Happy Holidays with Bing and Frank – First airing in 1957, it is a must see episode from the tv series The Frank Sinatra Show, which you can read more about at Christmas TV History.
It’s a Wonderful Life (1946) – I know, a somewhat unoriginal choice, but as someone who adores Jimmy Stewart I just can’t leave this classic off my list.
“Jingle Bells” as sung by Bing Crosby and The Andrews Sisters. They recorded the song together in 1943 and it sold over a million copies.
Kris Kringle – the character played by the delightful Edmund Gwenn in the equally delightful movie, Miracle on 34th Street (1947)
Linus sharing the true meaning of Christmas in A Charlie Brown Christmas (1965) – as a person of strong faith, I just love the sweet way he recites the story of the birth of Jesus.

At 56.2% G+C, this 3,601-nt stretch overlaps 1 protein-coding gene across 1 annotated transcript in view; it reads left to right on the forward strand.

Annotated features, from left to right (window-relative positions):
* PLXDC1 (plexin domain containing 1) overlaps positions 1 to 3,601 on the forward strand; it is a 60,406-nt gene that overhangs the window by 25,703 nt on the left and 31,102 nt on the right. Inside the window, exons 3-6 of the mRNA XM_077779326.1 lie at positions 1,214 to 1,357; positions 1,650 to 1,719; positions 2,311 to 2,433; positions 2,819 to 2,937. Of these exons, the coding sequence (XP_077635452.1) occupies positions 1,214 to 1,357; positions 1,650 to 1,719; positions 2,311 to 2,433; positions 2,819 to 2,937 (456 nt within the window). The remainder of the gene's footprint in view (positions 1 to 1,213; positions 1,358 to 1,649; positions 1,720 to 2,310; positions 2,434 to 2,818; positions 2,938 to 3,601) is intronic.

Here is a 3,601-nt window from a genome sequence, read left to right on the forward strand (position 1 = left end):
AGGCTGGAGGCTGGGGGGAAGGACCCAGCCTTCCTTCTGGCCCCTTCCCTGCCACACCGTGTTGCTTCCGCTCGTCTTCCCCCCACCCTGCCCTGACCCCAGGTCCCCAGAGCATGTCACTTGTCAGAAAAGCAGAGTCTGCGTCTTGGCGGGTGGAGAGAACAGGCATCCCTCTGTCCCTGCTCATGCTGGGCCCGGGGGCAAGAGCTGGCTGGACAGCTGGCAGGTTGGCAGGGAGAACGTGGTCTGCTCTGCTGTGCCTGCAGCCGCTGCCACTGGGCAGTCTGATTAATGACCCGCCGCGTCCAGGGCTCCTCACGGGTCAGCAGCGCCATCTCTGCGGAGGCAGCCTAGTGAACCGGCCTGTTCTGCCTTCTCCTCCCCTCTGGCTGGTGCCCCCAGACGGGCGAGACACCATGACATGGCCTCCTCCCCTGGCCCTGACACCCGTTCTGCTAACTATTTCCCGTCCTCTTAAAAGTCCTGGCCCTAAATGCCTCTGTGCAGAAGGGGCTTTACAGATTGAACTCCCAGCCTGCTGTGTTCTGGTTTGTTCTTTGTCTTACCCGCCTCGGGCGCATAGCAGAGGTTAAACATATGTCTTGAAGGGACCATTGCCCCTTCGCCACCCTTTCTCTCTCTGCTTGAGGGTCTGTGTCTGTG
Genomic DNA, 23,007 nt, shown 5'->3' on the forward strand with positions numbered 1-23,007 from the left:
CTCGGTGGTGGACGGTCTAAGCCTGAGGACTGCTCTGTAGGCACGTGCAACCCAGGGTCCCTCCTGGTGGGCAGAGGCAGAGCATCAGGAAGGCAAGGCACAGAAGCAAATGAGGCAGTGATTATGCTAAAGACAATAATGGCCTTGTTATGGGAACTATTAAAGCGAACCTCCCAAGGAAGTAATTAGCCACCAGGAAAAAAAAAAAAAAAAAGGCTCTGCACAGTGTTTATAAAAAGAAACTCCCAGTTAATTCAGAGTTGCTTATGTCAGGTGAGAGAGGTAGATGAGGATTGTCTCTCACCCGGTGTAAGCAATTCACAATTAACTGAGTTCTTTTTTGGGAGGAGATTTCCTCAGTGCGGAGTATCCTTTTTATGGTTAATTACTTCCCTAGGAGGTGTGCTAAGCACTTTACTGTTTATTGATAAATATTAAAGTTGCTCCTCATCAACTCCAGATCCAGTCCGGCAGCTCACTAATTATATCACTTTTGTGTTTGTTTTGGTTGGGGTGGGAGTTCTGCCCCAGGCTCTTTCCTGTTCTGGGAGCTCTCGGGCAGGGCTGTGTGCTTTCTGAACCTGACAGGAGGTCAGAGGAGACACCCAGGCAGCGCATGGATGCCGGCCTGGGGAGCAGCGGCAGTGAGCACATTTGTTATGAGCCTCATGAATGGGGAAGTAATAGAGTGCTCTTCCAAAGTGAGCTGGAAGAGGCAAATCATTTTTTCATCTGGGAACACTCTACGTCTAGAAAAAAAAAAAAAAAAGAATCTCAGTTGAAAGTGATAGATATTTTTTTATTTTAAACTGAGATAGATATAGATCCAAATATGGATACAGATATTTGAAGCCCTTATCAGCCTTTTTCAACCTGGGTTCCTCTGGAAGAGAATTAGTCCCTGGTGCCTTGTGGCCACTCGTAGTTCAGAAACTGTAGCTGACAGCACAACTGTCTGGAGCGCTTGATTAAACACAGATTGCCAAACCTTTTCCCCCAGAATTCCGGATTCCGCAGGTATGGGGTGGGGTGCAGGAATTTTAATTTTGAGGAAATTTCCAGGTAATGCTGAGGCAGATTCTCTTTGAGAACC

“Mistletoe and Holly” – a song written and recorded in 1957 by one of my favorite entertainers of all time, Frank Sinatra
Natalie Wood’s wonderful performance in Miracle on 34th Street (1947)
“O Come All Ye Faithful”, “O Little Town of Bethlehem”, “O Holy Night” – three of my most favorite Christmas carols all just happen to start with the same letter.
Polly Parrish – Ginger Rogers’ character in Bachelor Mother (1939) and Debbie Reynolds’ character in that movie’s remake Bundle of Joy (1956)
I tried and tried and tried, but could not think of anything Christmas related that starts with or even contains the letter Q. If you know of anything, let me know!
“Rudolph the Red Nosed Reindeer” as sung by Gene Autry – my mom loved Gene Autry and his version of the song is one I’ve loved since I was a little girl.
“Silver Bells” when it was introduced in the movie The Lemon Drop Kid (1951) and sung by Bob Hope and Marilyn Maxwell